Commentary: Coming together to heal’s nation’s racial divide

America continues to have a racial divide, and perhaps nothing is as important as a continued dialogue on how to solve it. What should be on the future agenda of those interested in civil rights and social justice? What efforts deserve to be prioritized? Prison reform? Reparations? School improvement? Black entrepreneurship? What are the success rates, advantages or disadvantages of each? Are they practical- are they succeeding, and which should be re-examined, challenged, revised expanded or eliminated?

David McCullough, told the story about an American innovator who once said “All right boys. Let’s start it up and see why it doesn’t work.” McCullough argued that this example was a “very American approach to problem that I think will find its course. Beware the purists, the doctrinaires. It has been the empirical method largely, by way of trial and error, that we have come so far. America itself is an experiment, and we should always bear that in mind.”

Wise words from America’s foremost popular historian. But, one can argue, do we do that anymore? A very real problem is whether discussion about these issues is even possible in today’s poisonous racial climate.

A young black man named Coleman Hughes spoke before a congressional committee about reparations. While he identified himself as a liberal, he opposed that idea as an unworkable diversion, and proposed other options that he thought would be more helpful to America’s minorities. Whether you agree with his arguments or not, he was articulate and sincere, but because he dared break racial ranks, Hughes was denounced for his opinions as a “race traitor.”

Slavery was evil, and the violence of the Klan will forever be a stain on our national honor. That said, we have raised a generation that thinks that racism and slavery are solely an American phenomenon. The evil that was U.S. slavery is in no way diminished by the fact that only 4% of Africans were enslaved and brought to the New World were taken to America (Brazil’s total was much higher, as were the total transported to the West Indies).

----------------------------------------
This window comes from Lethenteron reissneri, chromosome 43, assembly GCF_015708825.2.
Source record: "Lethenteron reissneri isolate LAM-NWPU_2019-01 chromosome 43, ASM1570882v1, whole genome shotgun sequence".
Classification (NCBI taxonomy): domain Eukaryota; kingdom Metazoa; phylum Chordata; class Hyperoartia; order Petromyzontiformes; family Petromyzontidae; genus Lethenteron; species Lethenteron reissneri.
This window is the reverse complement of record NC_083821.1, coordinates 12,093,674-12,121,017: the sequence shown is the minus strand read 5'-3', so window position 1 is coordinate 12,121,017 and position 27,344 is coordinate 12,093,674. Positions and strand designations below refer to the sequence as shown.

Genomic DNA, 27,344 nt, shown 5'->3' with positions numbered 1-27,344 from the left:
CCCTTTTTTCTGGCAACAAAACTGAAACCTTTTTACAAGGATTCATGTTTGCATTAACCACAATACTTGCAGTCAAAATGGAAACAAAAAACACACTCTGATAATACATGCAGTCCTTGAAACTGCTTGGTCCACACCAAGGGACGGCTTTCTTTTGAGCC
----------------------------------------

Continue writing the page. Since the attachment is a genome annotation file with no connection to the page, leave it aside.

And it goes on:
And while every American should be ashamed of the treatment of our slaves, it pales in comparison to the past condition of African slaves in Haiti, or Christian slaves in North Africa.

Slavery, by the way, still exists in in one form or another in Haiti, Brazil and other areas around the world, and racism is endemic to virtually every human society. Where slavery and racism existed or are still practiced today, it is almost always just accepted or simply not talked about.

The difference in America, I would argue, is that a large part of the populace, white or black, find this unacceptable, and believe it is a betrayal of the national legacy. Like Dr. Martin Luther King, Jr., they honor the Founders’ concept that “All men are created equal,” while acknowledging that many if not most fell well short of that goal. Others, however, take a darker view of our nation’s past icons.

Not long ago, for example, a school district in Texas decided to rename Benjamin Franklin Elementary School because at one time that founder himself had a “man servant.” While that is true, Franklin later recoiled about what he had done, ended that slaves’ bondage, and founded and vigorously worked for the American Anti-Slavery Society. Sadly, today there is a cottage industry that believes that we are an inherently hateful nation, and almost triumphantly present an unbalanced view of virtually all of the people Americans historically respect

I know many will disagree with me, in whole or in part, and that is OK, hopefully we can still talk.

Larry Koch, Ed.D. is a resident of Magnolia.

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